For many companies, the future of work has arrived. No longer bound to the 9-to-5, five-day-a-week work model that was standard pre-pandemic, companies have embraced flexible work arrangements, offering their employees the freedom to choose where and when they work. Industrious’ CEO and co-founder Jamie Hodari recently spoke on Bisnow’s panel Fit for Flex: Understanding the Flexibility of the Modern Workplace. Here are four key takeaways from that discussion.

Employees –not employers -are driving change in the workplace.

By virtue of the office space, it used to be that employers determined what employees should do and where they should be. But now, it’s employees that are driving change.

“A lot of the strategies that are coming out of the pandemic…share this sort of fundament of starting with what people need in their lives. What are employees asking for?” says Hodari. For many, that means a more fluid approach to the workweek, one that allows employees the ability to choose the schedule and the environment that best supports them—whether that means coming into the office two or three days a week, monthly, or only on a need-to-collaborate basis.

It’s about flexible space only for those individuals who need it,” says panelist Kofi Gyekye, co-founder and CPO of workplace experience platform Lane. “So it’s me choosing what I want as an individual, not the other way.”

The office continues to evolve.

Since the start of the pandemic, the role of the office has shifted, and many companies are changing their workplace strategies accordingly. The office is not dead, according to Rachel Wachtel, who runs the Workplace Solutions group at Brookfield Properties. “[But] space is more important than ever. It might be about how space is configured, and it might be what amenities are in the space, but space will continue to remain a focal point for everybody.”

Some companies are downsizing their main headquarters and creating mid-size and smaller outposts; others are still trying to work out what they need. “It’s about all of the firms that are going through the ‘What if?’ and ‘What am I going to be?’ and ‘How are we evolving?,’” says Wachtel. “All of the space types that are being offered in the market now are hugely valuable in terms of helping these larger organizations think about [those questions].”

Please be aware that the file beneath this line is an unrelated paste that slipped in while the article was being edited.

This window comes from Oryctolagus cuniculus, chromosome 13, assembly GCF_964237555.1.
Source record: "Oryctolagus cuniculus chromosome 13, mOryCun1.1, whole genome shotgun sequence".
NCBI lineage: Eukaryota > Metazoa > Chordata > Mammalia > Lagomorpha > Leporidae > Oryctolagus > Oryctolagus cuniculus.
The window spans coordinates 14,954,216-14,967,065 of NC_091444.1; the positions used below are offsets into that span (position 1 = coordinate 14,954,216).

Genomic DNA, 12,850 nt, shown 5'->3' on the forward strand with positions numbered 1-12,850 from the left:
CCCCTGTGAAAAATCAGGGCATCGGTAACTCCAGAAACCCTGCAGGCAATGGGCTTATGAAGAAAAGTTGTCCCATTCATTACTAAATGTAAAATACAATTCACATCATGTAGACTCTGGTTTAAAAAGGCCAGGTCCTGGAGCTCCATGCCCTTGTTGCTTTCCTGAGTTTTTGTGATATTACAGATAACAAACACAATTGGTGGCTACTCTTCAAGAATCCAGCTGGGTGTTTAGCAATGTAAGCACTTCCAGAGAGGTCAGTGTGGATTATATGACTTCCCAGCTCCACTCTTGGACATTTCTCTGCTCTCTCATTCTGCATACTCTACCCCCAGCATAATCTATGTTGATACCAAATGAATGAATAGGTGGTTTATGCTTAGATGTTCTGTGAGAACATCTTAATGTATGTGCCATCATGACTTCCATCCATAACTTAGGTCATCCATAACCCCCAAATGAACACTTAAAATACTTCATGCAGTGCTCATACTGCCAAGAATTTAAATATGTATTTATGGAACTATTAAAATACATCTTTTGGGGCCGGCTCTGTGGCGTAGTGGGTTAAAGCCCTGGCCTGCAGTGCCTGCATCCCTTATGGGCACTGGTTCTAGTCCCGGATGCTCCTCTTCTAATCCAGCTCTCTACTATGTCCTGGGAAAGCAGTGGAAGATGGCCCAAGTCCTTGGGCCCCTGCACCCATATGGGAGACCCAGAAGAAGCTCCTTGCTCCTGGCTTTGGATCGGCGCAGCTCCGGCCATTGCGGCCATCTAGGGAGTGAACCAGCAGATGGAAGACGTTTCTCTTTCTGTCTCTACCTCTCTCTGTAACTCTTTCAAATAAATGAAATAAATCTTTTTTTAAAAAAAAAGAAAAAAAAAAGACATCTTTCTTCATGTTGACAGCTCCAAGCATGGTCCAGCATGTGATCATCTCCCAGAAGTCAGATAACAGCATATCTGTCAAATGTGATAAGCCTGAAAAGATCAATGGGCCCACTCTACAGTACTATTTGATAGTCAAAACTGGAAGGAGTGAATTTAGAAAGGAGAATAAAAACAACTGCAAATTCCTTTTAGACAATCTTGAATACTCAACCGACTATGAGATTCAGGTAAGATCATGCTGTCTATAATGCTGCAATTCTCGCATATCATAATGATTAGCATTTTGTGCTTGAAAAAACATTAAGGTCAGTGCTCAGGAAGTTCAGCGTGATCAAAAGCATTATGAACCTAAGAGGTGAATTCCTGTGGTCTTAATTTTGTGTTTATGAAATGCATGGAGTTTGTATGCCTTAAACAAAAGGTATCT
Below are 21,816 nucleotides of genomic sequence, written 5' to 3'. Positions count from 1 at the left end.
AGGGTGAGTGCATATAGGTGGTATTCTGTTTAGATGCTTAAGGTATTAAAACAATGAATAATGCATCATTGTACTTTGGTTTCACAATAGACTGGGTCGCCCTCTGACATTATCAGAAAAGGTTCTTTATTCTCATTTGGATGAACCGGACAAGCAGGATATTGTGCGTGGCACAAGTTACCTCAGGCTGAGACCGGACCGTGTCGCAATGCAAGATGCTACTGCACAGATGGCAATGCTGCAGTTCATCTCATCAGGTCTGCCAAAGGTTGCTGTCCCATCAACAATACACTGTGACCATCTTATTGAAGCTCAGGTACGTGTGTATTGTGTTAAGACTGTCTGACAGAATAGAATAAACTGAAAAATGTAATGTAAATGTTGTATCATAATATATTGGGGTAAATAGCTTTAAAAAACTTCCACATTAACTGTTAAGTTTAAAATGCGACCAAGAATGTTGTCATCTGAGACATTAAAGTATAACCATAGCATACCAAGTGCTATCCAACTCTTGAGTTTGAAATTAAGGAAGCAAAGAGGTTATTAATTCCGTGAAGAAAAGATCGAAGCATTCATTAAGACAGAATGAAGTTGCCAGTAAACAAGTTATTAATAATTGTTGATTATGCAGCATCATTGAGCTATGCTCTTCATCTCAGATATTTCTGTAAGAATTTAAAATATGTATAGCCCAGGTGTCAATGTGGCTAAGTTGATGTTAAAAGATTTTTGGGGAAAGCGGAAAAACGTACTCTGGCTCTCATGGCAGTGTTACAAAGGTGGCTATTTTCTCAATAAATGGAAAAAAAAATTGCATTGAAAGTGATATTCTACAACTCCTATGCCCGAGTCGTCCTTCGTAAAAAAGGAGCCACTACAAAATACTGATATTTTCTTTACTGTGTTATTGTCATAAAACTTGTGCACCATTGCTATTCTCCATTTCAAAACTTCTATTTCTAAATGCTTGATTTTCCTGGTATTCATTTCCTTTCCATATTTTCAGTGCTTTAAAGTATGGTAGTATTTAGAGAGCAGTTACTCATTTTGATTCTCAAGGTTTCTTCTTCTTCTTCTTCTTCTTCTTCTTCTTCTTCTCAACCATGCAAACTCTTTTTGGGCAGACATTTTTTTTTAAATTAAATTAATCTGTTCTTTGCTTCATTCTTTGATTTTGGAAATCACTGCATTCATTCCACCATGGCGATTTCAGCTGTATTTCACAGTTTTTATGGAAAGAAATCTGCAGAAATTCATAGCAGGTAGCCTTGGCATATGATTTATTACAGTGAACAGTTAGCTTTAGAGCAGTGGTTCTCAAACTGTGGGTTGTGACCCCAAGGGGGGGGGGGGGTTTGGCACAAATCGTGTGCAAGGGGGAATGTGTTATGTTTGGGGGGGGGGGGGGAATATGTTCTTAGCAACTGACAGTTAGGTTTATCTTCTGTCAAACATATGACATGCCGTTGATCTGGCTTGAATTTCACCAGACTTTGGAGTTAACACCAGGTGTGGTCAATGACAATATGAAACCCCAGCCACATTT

Meanwhile, new ways of approaching the workplace have emerged. “The walls are coming down on the way people think of what their workplace is. The aperture is wider. It’s more fluid,” says Hodari. For example, a couple of companies working with Lane, a workspace experience platform, have opened up their offices to all of their clients, which helps build relationships and extends the corporate culture to people beyond direct hires. “I think that’s a massive shift, because it’s not [just] about the employees anymore,” says Gyekye.

Office spaces optimize the employee experience.

Because many employees have the option to work remotely, office spaces need to be attractive –safe, comfortable, empowering, and inspiring – in order to incentivize people to come into the office. Part of that is leveling up with amenities such as fitness centers, bike rooms, food and beverage offerings, and tech. Another part of it is creating purpose-driven experiences that support employees in doing their best work, such as meeting other people, informal interactions, and education. “What people…forget is how great it is to be around your colleagues and how collaboration is essential to be done face-to face,” says Wachtel.

Providing these enhanced employee experiences is one way that can help companies compete for –and retain –top talent, but more importantly, it represents the company on a broader level. “This really comes back to how companies are thinking about the culture that they’re driving,” says Wachtel. “Part of that is through the built environment, but a lot…has to do with the overall tone of the organization.”

Technology is key.

It can be challenging to create a seamless experience for a distributed workforce that’s spread out in offices in different cities. This is where technology plays a crucial role. “If you’re asking people to come to the office, you can’t afford to have that friction where they can’t get on the network or they can’t use their phone to get into a space… That is the opposite of what we’re trying to get people back into the office for,” says Jeremy Bernard, CEO of North America for essensys, a global software and technology provider for the office sector including Industrious. Instead, “it’s for collaboration, it’s for culture, it’s for cooler talk, and everyone getting to be with each other and share stories.”

Having a proper digital infrastructure and smart access space management system can help create these experiences, enabling teams to interact and function effortlessly within the office. Data security is also a consideration; by using a private network, companies can make employees feel more comfortable working from anywhere without compromising digital security.

When it comes to creating a strong company culture for distributed teams, allowing space for change isn’t just about preparing for the unknown. It’s about building a better working environment that fosters innovation, adaptability, and responsiveness in order to benefit both your employees and your bottom line.

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